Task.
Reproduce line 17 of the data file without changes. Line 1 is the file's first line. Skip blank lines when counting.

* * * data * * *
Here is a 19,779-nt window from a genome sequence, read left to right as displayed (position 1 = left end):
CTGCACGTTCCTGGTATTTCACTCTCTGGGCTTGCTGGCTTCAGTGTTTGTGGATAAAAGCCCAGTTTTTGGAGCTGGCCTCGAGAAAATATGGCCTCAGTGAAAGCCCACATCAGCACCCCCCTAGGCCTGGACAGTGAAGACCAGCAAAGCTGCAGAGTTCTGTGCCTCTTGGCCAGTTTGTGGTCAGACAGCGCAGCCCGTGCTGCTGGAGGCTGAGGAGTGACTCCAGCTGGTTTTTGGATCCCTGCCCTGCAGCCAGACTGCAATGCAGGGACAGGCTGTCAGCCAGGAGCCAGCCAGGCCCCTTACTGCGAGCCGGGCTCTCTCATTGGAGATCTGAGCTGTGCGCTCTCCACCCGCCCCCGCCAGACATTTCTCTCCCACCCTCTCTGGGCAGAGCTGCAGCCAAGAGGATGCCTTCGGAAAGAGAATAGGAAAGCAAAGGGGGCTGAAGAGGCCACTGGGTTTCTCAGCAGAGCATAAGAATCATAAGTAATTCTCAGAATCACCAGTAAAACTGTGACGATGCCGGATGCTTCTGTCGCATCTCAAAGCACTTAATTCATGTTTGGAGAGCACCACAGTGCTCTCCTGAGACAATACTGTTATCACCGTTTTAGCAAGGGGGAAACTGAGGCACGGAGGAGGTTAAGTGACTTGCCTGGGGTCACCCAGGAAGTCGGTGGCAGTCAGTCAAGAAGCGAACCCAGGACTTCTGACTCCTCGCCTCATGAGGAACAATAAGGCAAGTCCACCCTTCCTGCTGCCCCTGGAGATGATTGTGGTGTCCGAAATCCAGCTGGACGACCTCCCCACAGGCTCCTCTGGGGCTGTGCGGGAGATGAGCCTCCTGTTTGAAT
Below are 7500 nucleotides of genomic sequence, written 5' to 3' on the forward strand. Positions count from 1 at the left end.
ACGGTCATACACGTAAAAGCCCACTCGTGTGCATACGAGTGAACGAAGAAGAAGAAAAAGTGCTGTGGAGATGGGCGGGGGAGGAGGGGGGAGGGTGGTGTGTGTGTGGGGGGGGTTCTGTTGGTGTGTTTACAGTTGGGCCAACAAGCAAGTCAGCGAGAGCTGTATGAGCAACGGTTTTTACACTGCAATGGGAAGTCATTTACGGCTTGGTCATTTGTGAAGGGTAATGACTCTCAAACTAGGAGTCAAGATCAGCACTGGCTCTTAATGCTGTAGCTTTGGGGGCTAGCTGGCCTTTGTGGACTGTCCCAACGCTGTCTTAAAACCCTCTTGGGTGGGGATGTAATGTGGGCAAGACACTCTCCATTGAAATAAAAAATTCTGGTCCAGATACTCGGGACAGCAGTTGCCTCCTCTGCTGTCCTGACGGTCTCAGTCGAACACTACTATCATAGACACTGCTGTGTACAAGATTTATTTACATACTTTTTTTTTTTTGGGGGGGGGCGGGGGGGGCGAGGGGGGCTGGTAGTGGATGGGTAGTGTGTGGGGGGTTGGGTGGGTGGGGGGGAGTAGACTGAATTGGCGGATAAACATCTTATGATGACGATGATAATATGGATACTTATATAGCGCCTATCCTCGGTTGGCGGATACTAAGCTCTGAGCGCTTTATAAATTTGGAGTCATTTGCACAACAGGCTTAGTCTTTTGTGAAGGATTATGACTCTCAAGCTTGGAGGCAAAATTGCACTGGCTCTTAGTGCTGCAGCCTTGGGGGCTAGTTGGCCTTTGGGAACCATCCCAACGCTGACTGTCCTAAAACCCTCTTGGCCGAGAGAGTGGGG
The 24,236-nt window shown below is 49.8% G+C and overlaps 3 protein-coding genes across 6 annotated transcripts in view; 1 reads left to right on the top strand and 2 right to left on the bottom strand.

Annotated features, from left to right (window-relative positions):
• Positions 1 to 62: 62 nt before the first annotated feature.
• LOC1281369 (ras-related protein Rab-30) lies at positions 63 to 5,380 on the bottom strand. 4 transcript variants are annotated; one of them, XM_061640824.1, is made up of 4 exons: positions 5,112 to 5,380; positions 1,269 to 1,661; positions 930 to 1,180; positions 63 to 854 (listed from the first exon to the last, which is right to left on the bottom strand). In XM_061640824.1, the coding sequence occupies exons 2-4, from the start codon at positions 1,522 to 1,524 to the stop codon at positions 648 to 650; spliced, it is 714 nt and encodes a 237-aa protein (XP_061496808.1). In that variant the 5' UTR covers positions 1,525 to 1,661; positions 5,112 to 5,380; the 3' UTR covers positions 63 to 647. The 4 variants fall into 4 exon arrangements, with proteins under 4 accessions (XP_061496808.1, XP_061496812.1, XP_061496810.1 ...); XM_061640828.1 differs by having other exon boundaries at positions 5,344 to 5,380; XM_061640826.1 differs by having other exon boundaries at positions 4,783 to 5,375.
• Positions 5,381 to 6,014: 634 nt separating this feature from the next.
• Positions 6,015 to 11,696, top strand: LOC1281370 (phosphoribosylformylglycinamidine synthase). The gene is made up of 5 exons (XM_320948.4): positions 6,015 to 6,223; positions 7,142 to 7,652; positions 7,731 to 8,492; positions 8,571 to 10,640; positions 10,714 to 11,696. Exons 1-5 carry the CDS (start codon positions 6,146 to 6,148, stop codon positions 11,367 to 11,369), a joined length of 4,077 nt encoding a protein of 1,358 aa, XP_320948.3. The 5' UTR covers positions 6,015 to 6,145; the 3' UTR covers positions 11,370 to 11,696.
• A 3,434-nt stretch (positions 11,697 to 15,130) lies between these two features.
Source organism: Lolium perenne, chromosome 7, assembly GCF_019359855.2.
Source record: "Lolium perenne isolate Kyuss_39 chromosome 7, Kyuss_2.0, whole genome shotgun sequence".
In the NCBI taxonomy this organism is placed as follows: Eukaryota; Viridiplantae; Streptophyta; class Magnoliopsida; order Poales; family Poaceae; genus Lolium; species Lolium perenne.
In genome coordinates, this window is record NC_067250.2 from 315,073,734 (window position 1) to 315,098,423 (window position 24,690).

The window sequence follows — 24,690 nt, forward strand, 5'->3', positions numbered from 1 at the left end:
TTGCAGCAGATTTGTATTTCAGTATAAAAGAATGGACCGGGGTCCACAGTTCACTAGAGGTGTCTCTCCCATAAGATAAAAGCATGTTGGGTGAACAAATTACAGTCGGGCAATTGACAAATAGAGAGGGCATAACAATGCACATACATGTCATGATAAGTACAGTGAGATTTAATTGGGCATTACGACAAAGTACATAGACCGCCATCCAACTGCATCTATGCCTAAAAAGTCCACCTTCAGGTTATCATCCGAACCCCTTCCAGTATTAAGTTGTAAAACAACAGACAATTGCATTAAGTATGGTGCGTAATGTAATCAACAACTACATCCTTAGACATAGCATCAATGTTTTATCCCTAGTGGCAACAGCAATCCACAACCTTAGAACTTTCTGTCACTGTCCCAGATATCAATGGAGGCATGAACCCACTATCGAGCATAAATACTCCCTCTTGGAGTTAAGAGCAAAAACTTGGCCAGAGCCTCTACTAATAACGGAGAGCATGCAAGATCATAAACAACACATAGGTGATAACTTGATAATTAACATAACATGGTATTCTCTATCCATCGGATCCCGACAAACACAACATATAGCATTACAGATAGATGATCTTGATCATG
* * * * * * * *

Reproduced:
TTGCAGCAGATTTGTATTTCAGTATAAAAGAATGGACCGGGGTCCACAGTTCACTAGAGGTGTCTCTCCCATAAGATAAAAGCATGTTGGGTGAACAAATTACAGTCGGGCAATTGACAAATAGAGAGGGCATAACAATGCACATACATGTCATGATAAGTACAGTGAGATTTAATTGGGCATTACGACAAAGTACATAGACCGCCATCCAACTGCATCTATGCCTAAAAAGTCCACCTTCAGGTTATCATCCGAACCCCTTCCAGTATTAAGTTGTAAAACAACAGACAATTGCATTAAGTATGGTGCGTAATGTAATCAACAACTACATCCTTAGACATAGCATCAATGTTTTATCCCTAGTGGCAACAGCAATCCACAACCTTAGAACTTTCTGTCACTGTCCCAGATATCAATGGAGGCATGAACCCACTATCGAGCATAAATACTCCCTCTTGGAGTTAAGAGCAAAAACTTGGCCAGAGCCTCTACTAATAACGGAGAGCATGCAAGATCATAAACAACACATAGGTGATAACTTGATAATTAACATAACATGGTATTCTCTATCCATCGGATCCCGACAAACACAACATATAGCATTACAGATAGATGATCTTGATCATG